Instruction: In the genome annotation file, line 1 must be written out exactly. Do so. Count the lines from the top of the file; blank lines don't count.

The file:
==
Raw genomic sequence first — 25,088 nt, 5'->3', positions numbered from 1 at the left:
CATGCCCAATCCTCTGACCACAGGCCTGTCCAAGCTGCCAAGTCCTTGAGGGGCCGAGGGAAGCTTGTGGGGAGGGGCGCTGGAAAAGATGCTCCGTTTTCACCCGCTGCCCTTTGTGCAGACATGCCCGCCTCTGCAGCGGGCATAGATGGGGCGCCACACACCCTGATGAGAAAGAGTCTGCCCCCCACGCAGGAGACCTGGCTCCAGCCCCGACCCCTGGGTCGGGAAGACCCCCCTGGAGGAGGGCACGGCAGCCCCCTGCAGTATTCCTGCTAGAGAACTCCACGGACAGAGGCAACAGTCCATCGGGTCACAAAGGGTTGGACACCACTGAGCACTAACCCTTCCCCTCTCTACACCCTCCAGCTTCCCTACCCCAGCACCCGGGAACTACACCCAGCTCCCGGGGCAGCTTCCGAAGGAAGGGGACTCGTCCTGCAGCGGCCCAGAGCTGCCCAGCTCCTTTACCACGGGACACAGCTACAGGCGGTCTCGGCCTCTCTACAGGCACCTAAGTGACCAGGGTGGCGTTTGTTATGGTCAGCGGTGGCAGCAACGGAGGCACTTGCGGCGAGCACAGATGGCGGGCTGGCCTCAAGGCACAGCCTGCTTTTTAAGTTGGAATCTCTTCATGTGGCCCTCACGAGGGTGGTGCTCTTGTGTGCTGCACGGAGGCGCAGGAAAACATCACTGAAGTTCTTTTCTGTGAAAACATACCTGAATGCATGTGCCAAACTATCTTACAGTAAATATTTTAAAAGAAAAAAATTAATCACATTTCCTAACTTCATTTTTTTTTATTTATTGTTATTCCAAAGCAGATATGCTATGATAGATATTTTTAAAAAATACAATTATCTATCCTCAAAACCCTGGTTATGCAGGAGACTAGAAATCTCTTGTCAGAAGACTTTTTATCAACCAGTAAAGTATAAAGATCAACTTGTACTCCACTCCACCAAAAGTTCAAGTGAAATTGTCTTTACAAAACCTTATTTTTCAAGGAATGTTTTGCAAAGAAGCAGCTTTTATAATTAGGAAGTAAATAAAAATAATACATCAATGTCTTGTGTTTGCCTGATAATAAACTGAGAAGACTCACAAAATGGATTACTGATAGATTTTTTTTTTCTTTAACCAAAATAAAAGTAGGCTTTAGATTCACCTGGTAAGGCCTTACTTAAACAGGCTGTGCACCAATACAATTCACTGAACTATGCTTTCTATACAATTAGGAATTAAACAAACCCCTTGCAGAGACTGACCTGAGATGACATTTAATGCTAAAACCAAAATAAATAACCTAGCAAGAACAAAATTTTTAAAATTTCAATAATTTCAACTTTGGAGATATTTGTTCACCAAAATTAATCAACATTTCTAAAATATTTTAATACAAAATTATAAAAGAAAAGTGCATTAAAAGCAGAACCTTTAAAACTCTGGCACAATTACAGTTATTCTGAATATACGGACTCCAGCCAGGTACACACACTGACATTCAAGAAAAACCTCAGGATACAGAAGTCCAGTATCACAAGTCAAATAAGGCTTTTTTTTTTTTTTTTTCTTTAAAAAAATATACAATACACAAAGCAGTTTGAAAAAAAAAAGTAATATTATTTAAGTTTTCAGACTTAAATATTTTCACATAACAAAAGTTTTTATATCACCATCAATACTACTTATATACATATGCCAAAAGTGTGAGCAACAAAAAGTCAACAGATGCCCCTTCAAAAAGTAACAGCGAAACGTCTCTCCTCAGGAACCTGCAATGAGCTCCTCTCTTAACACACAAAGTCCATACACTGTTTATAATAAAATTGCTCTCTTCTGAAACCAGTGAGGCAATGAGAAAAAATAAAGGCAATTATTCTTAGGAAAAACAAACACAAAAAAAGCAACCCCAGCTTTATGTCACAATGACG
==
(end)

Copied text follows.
Raw genomic sequence first — 25,088 nt, 5'->3', positions numbered from 1 at the left: